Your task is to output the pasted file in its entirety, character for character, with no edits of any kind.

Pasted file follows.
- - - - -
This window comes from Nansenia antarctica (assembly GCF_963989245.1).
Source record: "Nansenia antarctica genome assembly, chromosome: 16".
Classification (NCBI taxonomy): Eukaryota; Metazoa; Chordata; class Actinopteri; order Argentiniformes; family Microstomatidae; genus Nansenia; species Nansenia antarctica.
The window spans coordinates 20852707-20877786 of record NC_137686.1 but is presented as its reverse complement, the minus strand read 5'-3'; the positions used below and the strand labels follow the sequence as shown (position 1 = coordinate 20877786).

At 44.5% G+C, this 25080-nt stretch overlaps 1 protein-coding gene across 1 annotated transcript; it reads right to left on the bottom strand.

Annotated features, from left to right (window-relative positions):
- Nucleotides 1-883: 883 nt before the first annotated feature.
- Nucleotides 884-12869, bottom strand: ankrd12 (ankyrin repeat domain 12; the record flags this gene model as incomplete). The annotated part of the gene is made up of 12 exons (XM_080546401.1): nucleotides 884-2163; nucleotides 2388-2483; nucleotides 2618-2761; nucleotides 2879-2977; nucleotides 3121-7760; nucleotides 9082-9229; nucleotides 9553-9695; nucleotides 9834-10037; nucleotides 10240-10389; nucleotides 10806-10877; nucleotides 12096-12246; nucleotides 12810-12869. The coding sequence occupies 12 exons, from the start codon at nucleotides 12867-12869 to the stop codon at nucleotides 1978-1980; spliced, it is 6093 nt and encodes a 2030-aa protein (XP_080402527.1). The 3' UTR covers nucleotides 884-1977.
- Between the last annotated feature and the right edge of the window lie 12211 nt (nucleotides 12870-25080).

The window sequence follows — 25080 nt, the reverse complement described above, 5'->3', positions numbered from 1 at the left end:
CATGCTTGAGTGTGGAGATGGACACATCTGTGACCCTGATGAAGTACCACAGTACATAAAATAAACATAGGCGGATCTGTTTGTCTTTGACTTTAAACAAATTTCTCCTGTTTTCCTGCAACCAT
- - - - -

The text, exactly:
This window comes from Nansenia antarctica (assembly GCF_963989245.1).
Source record: "Nansenia antarctica genome assembly, chromosome: 16".
Classification (NCBI taxonomy): Eukaryota; Metazoa; Chordata; class Actinopteri; order Argentiniformes; family Microstomatidae; genus Nansenia; species Nansenia antarctica.
The window spans coordinates 20852707-20877786 of record NC_137686.1 but is presented as its reverse complement, the minus strand read 5'-3'; the positions used below and the strand labels follow the sequence as shown (position 1 = coordinate 20877786).

At 44.5% G+C, this 25080-nt stretch overlaps 1 protein-coding gene across 1 annotated transcript; it reads right to left on the bottom strand.

Annotated features, from left to right (window-relative positions):
- Nucleotides 1-883: 883 nt before the first annotated feature.
- Nucleotides 884-12869, bottom strand: ankrd12 (ankyrin repeat domain 12; the record flags this gene model as incomplete). The annotated part of the gene is made up of 12 exons (XM_080546401.1): nucleotides 884-2163; nucleotides 2388-2483; nucleotides 2618-2761; nucleotides 2879-2977; nucleotides 3121-7760; nucleotides 9082-9229; nucleotides 9553-9695; nucleotides 9834-10037; nucleotides 10240-10389; nucleotides 10806-10877; nucleotides 12096-12246; nucleotides 12810-12869. The coding sequence occupies 12 exons, from the start codon at nucleotides 12867-12869 to the stop codon at nucleotides 1978-1980; spliced, it is 6093 nt and encodes a 2030-aa protein (XP_080402527.1). The 3' UTR covers nucleotides 884-1977.
- Between the last annotated feature and the right edge of the window lie 12211 nt (nucleotides 12870-25080).

The window sequence follows — 25080 nt, the reverse complement described above, 5'->3', positions numbered from 1 at the left end:
CATGCTTGAGTGTGGAGATGGACACATCTGTGACCCTGATGAAGTACCACAGTACATAAAATAAACATAGGCGGATCTGTTTGTCTTTGACTTTAAACAAATTTCTCCTGTTTTCCTGCAACCAT